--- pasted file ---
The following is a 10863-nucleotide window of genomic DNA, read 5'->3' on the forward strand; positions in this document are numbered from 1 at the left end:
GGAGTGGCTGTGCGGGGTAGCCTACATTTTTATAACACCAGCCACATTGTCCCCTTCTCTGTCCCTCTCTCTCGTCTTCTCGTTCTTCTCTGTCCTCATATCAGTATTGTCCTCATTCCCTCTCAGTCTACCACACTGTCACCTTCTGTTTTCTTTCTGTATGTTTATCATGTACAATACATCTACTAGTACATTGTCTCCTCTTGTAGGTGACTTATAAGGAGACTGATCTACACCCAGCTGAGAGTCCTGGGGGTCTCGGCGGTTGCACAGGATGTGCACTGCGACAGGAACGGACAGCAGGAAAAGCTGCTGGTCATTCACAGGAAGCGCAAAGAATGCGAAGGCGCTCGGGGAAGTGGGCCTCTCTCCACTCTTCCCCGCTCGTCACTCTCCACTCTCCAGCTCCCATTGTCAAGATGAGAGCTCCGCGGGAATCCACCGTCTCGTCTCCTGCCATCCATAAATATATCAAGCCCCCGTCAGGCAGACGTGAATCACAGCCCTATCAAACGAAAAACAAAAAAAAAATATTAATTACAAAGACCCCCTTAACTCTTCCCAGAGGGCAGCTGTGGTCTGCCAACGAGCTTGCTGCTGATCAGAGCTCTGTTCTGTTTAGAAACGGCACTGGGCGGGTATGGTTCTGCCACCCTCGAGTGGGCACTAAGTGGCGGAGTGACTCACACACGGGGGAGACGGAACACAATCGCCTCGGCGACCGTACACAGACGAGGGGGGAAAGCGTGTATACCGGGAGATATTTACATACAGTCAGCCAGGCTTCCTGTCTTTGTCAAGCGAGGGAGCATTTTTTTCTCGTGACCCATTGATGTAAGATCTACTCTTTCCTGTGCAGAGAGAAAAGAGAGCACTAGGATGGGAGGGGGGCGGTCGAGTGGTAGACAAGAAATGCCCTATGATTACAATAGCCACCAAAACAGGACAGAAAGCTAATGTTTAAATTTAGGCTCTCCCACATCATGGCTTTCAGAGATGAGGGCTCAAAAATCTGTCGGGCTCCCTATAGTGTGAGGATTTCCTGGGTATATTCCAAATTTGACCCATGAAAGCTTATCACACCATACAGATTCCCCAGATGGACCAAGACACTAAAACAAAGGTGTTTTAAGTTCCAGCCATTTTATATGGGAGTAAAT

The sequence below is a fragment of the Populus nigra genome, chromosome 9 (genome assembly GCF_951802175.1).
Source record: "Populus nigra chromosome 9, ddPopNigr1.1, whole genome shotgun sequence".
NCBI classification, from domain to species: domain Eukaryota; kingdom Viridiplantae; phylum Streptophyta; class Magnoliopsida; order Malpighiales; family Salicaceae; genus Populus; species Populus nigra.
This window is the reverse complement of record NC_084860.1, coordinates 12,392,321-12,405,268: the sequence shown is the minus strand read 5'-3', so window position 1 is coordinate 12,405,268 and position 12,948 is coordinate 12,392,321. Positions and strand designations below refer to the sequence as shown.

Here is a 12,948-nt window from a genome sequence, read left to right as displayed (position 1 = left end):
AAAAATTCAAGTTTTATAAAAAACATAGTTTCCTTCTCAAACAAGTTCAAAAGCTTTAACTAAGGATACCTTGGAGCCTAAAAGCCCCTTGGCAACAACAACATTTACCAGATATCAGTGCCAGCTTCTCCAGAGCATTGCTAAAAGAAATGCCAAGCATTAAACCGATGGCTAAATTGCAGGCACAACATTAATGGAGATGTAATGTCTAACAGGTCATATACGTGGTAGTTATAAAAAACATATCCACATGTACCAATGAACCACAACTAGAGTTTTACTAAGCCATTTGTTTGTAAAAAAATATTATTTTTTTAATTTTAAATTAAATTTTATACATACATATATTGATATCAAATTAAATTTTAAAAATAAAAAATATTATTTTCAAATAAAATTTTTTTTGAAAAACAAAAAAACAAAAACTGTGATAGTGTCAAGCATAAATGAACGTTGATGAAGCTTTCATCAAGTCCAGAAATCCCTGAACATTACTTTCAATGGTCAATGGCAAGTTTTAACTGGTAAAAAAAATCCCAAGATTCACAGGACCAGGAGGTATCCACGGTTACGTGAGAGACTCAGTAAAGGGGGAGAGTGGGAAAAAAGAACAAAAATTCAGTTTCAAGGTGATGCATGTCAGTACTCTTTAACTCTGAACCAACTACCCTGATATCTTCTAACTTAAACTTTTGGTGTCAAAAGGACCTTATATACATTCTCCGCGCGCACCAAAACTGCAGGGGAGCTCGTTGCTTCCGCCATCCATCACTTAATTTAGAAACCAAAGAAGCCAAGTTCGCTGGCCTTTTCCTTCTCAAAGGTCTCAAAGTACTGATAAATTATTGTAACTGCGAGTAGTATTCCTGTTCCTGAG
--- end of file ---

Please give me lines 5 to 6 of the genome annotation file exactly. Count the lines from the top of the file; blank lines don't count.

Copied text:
NCBI classification, from domain to species: domain Eukaryota; kingdom Viridiplantae; phylum Streptophyta; class Magnoliopsida; order Malpighiales; family Salicaceae; genus Populus; species Populus nigra.
This window is the reverse complement of record NC_084860.1, coordinates 12,392,321-12,405,268: the sequence shown is the minus strand read 5'-3', so window position 1 is coordinate 12,405,268 and position 12,948 is coordinate 12,392,321. Positions and strand designations below refer to the sequence as shown.